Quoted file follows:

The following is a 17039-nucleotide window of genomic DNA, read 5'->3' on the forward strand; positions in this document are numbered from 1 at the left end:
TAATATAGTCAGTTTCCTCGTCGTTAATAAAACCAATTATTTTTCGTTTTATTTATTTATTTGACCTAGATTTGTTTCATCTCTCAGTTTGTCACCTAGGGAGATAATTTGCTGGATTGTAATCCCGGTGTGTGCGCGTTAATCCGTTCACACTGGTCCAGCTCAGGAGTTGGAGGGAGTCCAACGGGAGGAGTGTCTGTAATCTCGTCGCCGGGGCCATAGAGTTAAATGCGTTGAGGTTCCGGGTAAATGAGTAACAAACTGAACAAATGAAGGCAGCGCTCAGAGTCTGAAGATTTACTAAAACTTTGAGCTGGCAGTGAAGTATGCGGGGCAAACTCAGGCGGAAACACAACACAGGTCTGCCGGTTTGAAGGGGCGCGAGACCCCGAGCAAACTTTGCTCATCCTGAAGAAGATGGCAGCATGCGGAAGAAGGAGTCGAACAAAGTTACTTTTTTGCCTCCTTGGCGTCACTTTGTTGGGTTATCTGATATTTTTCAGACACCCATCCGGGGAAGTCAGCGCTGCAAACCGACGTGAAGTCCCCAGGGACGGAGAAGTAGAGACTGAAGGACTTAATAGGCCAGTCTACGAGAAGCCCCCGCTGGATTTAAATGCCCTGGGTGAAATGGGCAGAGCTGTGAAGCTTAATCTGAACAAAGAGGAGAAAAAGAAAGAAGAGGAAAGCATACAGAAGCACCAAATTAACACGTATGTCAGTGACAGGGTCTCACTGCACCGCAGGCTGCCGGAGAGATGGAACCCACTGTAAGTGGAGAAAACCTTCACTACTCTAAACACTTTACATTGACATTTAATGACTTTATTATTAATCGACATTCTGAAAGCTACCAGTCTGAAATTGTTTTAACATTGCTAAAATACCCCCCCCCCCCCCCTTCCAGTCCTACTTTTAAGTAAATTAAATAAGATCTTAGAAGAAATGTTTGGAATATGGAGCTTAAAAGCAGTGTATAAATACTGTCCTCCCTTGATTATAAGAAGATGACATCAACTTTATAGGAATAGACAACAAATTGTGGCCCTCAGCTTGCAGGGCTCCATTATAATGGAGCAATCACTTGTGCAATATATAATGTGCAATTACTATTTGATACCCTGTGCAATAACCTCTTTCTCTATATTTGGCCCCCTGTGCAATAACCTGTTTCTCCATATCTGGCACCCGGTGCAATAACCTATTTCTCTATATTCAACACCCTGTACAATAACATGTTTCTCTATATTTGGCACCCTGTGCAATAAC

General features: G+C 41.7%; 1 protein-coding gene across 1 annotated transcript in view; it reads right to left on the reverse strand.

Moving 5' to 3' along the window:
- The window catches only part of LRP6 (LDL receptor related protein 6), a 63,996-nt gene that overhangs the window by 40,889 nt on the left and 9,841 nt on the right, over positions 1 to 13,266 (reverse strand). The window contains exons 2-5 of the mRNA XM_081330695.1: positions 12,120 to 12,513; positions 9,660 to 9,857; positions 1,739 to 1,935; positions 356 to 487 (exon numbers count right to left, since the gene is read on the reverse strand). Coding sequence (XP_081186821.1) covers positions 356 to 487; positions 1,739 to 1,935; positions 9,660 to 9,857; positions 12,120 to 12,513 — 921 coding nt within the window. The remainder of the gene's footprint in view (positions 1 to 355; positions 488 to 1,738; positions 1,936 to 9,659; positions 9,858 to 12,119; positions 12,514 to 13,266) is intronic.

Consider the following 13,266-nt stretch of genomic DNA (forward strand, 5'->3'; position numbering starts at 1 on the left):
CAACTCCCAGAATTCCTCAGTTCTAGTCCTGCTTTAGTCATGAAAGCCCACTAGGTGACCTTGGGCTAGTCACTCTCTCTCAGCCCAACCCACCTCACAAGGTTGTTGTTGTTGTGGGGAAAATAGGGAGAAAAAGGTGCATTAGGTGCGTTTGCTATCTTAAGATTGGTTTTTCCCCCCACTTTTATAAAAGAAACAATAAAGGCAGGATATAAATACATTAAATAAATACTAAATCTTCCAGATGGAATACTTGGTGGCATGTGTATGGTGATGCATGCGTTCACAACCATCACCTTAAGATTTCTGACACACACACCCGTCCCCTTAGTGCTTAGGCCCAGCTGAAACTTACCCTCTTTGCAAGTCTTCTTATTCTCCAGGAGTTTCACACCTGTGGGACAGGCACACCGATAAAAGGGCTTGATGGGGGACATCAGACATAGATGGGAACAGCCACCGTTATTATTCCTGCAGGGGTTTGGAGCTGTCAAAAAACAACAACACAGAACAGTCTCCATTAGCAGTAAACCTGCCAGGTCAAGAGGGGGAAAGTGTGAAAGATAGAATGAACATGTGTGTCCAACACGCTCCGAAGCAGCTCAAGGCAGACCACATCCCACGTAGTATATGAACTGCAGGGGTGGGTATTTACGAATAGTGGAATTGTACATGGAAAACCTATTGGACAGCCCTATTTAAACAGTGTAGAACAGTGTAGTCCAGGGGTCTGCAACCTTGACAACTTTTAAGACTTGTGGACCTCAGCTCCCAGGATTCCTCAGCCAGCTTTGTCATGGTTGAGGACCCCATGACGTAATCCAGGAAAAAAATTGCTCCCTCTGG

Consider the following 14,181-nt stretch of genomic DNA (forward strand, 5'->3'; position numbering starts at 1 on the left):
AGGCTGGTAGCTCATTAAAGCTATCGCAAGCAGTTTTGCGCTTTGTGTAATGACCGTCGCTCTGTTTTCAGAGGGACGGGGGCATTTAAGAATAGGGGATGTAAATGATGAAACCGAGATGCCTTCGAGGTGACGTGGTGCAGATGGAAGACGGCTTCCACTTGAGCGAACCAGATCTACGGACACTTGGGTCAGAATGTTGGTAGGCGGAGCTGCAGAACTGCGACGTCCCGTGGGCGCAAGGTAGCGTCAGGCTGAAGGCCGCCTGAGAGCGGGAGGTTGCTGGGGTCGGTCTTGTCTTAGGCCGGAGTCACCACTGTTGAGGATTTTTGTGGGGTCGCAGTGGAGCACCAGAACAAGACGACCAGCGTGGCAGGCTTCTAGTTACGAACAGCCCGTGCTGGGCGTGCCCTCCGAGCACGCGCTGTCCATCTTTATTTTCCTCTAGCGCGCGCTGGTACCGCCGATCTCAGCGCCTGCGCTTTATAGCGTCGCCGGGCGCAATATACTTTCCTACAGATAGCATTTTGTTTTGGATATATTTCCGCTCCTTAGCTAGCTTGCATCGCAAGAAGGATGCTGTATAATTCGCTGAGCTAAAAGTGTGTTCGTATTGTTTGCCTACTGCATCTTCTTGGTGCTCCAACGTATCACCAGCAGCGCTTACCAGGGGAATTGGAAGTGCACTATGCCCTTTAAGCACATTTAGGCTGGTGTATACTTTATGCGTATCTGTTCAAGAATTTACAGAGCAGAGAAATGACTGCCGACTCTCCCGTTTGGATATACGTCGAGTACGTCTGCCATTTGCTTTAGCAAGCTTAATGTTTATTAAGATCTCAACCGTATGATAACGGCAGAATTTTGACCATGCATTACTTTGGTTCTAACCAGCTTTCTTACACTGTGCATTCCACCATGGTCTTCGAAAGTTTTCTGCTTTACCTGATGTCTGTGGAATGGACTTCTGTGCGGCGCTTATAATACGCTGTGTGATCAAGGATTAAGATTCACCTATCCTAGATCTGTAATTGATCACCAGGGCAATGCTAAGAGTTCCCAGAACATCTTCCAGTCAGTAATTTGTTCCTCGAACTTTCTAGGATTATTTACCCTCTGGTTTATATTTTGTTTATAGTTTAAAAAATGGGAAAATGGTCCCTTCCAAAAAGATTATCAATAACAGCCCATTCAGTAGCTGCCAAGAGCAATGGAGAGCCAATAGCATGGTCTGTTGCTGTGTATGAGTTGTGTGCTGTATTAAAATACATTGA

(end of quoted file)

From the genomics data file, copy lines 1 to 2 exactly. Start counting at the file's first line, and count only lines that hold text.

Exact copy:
The following is a 17039-nucleotide window of genomic DNA, read 5'->3' on the forward strand; positions in this document are numbered from 1 at the left end:
TAATATAGTCAGTTTCCTCGTCGTTAATAAAACCAATTATTTTTCGTTTTATTTATTTATTTGACCTAGATTTGTTTCATCTCTCAGTTTGTCACCTAGGGAGATAATTTGCTGGATTGTAATCCCGGTGTGTGCGCGTTAATCCGTTCACACTGGTCCAGCTCAGGAGTTGGAGGGAGTCCAACGGGAGGAGTGTCTGTAATCTCGTCGCCGGGGCCATAGAGTTAAATGCGTTGAGGTTCCGGGTAAATGAGTAACAAACTGAACAAATGAAGGCAGCGCTCAGAGTCTGAAGATTTACTAAAACTTTGAGCTGGCAGTGAAGTATGCGGGGCAAACTCAGGCGGAAACACAACACAGGTCTGCCGGTTTGAAGGGGCGCGAGACCCCGAGCAAACTTTGCTCATCCTGAAGAAGATGGCAGCATGCGGAAGAAGGAGTCGAACAAAGTTACTTTTTTGCCTCCTTGGCGTCACTTTGTTGGGTTATCTGATATTTTTCAGACACCCATCCGGGGAAGTCAGCGCTGCAAACCGACGTGAAGTCCCCAGGGACGGAGAAGTAGAGACTGAAGGACTTAATAGGCCAGTCTACGAGAAGCCCCCGCTGGATTTAAATGCCCTGGGTGAAATGGGCAGAGCTGTGAAGCTTAATCTGAACAAAGAGGAGAAAAAGAAAGAAGAGGAAAGCATACAGAAGCACCAAATTAACACGTATGTCAGTGACAGGGTCTCACTGCACCGCAGGCTGCCGGAGAGATGGAACCCACTGTAAGTGGAGAAAACCTTCACTACTCTAAACACTTTACATTGACATTTAATGACTTTATTATTAATCGACATTCTGAAAGCTACCAGTCTGAAATTGTTTTAACATTGCTAAAATACCCCCCCCCCCCCCCTTCCAGTCCTACTTTTAAGTAAATTAAATAAGATCTTAGAAGAAATGTTTGGAATATGGAGCTTAAAAGCAGTGTATAAATACTGTCCTCCCTTGATTATAAGAAGATGACATCAACTTTATAGGAATAGACAACAAATTGTGGCCCTCAGCTTGCAGGGCTCCATTATAATGGAGCAATCACTTGTGCAATATATAATGTGCAATTACTATTTGATACCCTGTGCAATAACCTCTTTCTCTATATTTGGCCCCCTGTGCAATAACCTGTTTCTCCATATCTGGCACCCGGTGCAATAACCTATTTCTCTATATTCAACACCCTGTACAATAACATGTTTCTCTATATTTGGCACCCTGTGCAATAAC